“Felix, shall we fight? Shall I fight you?”
Al, the four-year-old with the mostest, had dug out the household collection of wooden swords. He had also requisitioned the dog’s revolver and a kalashnikov-type foam sucker gun. His armoury was impressive.
Felix, my eight year old son, took one look at it all and suggested a game of hide and seek.
Al is besotted with combat right now. If he chooses a car, it’s a car with some hammer attachment which can pulverise things; listen in on his car conversations and the cars are stirring it up prior to some heavy street brawling. A spoon can become a gun in an instant.
The cat looks up from a nap to find herself at sword point. My pasta preparation has been conducted under military surveillance. Because somewhere in his little psyche he’s hard at work, sorting out good and evil.
In the red corner: the baddies. Those heinous no-good types who are out to conquer all. And in the blue corner: the goodies, the defenders of decency, the bastions of beauty. Right now the evil villains have it. In all Al’s role play he’s feeling what it’s like to be really, anarchically violent.
Al’s mummy is scrupulous at home. He watches lovely preschool programmes scheduled by the BBC. His sisters are dolly-lovers, and even Felix prefers these days to create fantastical lego constructions than go conquering. Al’s investigations are all his own.
Does Al sense his mother and his aunt’s uneasiness with the whole shoot-em-up gung ho thing? Or is he just researching, thoroughly, the diktats of his amygdala, the fight-or-flight caveman part of his brain?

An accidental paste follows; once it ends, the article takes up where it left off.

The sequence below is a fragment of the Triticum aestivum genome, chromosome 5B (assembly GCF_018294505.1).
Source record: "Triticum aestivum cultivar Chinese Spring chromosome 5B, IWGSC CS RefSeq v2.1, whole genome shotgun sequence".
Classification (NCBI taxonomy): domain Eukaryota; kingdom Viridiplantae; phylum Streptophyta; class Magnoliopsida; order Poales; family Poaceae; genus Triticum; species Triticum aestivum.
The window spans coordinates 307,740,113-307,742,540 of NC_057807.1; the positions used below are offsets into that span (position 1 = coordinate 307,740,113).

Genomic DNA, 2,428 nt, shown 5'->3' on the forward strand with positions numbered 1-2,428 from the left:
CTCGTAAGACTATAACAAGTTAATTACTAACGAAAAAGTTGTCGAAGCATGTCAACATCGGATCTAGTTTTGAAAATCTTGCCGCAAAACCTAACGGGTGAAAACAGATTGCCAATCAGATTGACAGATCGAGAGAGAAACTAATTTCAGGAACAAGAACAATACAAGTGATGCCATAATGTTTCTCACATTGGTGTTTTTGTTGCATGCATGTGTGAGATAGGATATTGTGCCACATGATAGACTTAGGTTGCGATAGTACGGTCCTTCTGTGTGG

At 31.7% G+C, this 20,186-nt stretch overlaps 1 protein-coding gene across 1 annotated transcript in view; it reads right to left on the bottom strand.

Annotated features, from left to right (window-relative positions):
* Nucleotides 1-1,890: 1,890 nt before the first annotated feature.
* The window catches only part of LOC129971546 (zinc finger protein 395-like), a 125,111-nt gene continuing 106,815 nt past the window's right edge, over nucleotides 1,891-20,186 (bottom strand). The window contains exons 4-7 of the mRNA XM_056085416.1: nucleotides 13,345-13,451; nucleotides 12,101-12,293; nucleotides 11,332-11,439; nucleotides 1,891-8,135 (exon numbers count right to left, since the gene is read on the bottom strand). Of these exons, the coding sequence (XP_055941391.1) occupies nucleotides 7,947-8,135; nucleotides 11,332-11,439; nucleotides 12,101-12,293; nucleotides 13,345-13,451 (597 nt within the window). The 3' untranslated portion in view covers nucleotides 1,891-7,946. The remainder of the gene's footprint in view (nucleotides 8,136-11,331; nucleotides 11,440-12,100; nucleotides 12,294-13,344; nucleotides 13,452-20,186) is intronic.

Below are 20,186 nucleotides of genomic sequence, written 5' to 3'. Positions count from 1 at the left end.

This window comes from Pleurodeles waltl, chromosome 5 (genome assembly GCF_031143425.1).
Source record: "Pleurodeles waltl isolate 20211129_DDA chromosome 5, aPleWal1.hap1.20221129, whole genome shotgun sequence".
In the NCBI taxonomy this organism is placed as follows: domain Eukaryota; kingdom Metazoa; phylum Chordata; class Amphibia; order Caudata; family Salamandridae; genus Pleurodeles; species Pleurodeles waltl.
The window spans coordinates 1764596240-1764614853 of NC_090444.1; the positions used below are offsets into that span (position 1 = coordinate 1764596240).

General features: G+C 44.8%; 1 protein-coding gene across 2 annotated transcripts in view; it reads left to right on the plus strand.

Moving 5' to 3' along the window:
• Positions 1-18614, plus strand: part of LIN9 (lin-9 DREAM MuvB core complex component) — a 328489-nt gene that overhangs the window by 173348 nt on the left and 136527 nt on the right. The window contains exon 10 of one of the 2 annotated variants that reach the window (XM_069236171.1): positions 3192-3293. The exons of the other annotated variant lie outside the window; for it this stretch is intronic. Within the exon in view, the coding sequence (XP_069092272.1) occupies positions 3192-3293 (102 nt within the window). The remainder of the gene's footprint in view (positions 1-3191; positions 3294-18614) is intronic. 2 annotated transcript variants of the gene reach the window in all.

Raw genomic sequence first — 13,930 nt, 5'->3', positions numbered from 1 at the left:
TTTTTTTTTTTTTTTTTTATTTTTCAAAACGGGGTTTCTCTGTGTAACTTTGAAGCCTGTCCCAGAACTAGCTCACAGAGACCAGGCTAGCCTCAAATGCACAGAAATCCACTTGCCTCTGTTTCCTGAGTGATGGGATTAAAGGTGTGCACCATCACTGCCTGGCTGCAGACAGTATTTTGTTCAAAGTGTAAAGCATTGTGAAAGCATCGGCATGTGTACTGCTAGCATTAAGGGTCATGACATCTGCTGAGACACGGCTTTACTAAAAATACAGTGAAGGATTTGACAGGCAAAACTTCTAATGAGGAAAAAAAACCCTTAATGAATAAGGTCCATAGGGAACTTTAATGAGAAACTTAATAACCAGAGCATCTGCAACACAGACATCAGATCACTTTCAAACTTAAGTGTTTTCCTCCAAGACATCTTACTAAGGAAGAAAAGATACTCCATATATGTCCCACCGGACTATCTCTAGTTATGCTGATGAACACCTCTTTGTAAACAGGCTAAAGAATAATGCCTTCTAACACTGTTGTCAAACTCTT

Al began to unravel the puzzle for me when he swept into the kitchen with Felix’s wooden sword, like one of my favourite sculptures. He looked for all the world like The Avenger.
Have you ever seen him? A breathtaking sculpture by Ernst Barlach which hurtles, unmoving, through a gallery in the Tate Modern? He is bent forward, intent, at great speed, his great cloak like some wizard’s, furling out behind him. And in his hand, clutched close like a Samurai ready to strike, is a great sword. It is as if this weapon is living, a compatriot in the speed and intensity of the moment. It is all that is seductive about retribution. For me, a female who never experienced the mammoth-slayer’s ire, it is a window onto something.
Barlach made it in mid-life, as the First World War approached. He rejects detail and frippery and centres on the polarised moment just before a strike. The lines are clean. The situation has no ambiguity. It is simple: revenge is his.
He had watched Germany suffer, had watch it descend into poverty and chaos. It was as if, by going to war, a great clean sweep could be made with that great sword and Germany would be avenged. All would be well again. There would be a new artistic age.
He enlisted as an infantry soldier in 1915.
And he saw, at close hand, what weaponry could really do.
It needs no description of the horror and pointless loss of life in the trenches to explain why the man who had created this consummate piece, epitomising play-fighting, came back a confirmed pacifist.
In the years between the wars, the people of the city of Magdeburg asked him to create a glorious memorial to their men who had died in the first world war.
Barlach stirred huge controversy with his creation. The Magdeburg Cenotaph, created in 1929, speaks of the reality of war. A great tombstone rises in the centre: and by it stand three German soldiers: a young recruit, an officer and an old reservist. Beneath the stone are figures: an old mother, mourning her son; Death clad in a German helmet; and there he mourns, Barlach himself, beside Death.
There is much research out there about boys and guns and play-fighting. And I sense that however we try to surpress The Avenger, the dream of him will continue to shadow men and boys alike.
For Barlach, the dream stopped abruptly when the reality set in. The need to learn empirically is one of the greatest tragedies in human nature: second-hand sermons reek of syrup for youngsters with the taste for adventure.
And so, when Al is much older, I shall take him to the Tate Modern, and show him The Avenger: and maybe we could take a trip to Magdeburg to see the Cenotaph.
I am not sure words are the best tool to show how true violence can change a man.